7. Schrödinger–Poisson solver

In previous sections, we explained the theories underdinning QTCAD’s non-linear Poisson and Schrödinger solvers separately. In this approach, the confinement potential is first found within the Thomas–Fermi approximation by solving the non-linear Poisson equation; Schrödinger’s equation may then be solved to find the electronic structure of single-electron or single-hole bound states in this potential (if any).

Notably, this approach neglects the back-action of the charges that are confined in the nanostructure on the electric potential. For few-electron and few-hole systems in quantum dots, this back-action is negligible in many cases. However, in some circumstances, quantum-mechanically confined charges may significantly alter the band profile of the structure. This is particularly important for systems in which quantum confinement only exists along certain directions; e.g. in quantum wells (confinement along one direction, translational invariance along two directions) or in nanowires (confinement along two directions, translational invariance along one direction). In such cases, quantum confinement is only partial, and many carriers can occupy the quantized levels (called subbands), forming 1D or 2D electron or hole gases that can significantly influence band bending. These effects may be accounted for with self-consistent Schrödinger–Poisson simulations.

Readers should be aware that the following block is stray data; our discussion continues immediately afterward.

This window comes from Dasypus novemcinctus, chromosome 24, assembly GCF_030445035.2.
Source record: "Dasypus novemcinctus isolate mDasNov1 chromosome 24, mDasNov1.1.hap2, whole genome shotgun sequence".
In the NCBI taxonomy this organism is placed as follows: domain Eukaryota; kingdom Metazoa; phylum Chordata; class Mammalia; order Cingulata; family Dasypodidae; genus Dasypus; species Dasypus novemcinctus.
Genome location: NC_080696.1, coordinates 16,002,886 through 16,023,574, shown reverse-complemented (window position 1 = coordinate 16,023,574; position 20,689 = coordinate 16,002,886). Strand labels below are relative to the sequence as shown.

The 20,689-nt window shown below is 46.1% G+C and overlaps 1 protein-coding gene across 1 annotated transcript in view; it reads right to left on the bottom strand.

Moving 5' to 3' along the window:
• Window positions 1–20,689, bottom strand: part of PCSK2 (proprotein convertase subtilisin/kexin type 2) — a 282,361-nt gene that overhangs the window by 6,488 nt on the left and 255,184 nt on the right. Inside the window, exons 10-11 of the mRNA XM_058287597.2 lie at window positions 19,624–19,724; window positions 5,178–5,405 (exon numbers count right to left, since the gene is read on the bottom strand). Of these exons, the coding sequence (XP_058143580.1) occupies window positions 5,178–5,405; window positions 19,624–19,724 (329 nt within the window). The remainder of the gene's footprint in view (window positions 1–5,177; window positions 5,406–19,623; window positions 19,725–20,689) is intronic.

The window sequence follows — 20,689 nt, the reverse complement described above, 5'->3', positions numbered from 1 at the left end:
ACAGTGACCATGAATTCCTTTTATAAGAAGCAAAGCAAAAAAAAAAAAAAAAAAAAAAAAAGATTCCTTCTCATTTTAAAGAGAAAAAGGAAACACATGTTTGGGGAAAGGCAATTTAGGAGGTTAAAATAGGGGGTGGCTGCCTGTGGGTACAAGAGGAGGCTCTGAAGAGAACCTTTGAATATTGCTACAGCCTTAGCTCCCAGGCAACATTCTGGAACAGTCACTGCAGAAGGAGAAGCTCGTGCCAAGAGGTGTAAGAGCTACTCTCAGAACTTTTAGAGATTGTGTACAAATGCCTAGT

Differential equations

In Schrödinger–Poisson simulations, we solve the non-linear Poisson and Schrödinger equations self-consistently.